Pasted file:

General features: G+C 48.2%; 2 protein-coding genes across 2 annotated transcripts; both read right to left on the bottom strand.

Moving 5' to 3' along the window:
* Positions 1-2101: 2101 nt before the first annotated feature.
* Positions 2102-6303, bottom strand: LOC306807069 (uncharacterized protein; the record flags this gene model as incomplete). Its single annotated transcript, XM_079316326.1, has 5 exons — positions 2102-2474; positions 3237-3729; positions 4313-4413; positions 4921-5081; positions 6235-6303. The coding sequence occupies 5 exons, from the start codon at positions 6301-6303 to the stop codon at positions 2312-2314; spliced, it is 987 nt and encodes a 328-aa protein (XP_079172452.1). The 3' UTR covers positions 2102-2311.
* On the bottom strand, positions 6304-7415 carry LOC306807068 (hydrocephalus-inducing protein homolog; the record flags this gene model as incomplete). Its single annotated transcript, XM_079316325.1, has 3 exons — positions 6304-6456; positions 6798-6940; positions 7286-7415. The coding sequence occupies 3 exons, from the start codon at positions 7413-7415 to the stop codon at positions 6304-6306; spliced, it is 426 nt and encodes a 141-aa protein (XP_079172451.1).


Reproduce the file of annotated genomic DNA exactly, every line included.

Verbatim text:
General features: G+C 48.2%; 2 protein-coding genes across 2 annotated transcripts; both read right to left on the bottom strand.

Moving 5' to 3' along the window:
* Positions 1-2101: 2101 nt before the first annotated feature.
* Positions 2102-6303, bottom strand: LOC306807069 (uncharacterized protein; the record flags this gene model as incomplete). Its single annotated transcript, XM_079316326.1, has 5 exons — positions 2102-2474; positions 3237-3729; positions 4313-4413; positions 4921-5081; positions 6235-6303. The coding sequence occupies 5 exons, from the start codon at positions 6301-6303 to the stop codon at positions 2312-2314; spliced, it is 987 nt and encodes a 328-aa protein (XP_079172452.1). The 3' UTR covers positions 2102-2311.
* On the bottom strand, positions 6304-7415 carry LOC306807068 (hydrocephalus-inducing protein homolog; the record flags this gene model as incomplete). Its single annotated transcript, XM_079316325.1, has 3 exons — positions 6304-6456; positions 6798-6940; positions 7286-7415. The coding sequence occupies 3 exons, from the start codon at positions 7413-7415 to the stop codon at positions 6304-6306; spliced, it is 426 nt and encodes a 141-aa protein (XP_079172451.1).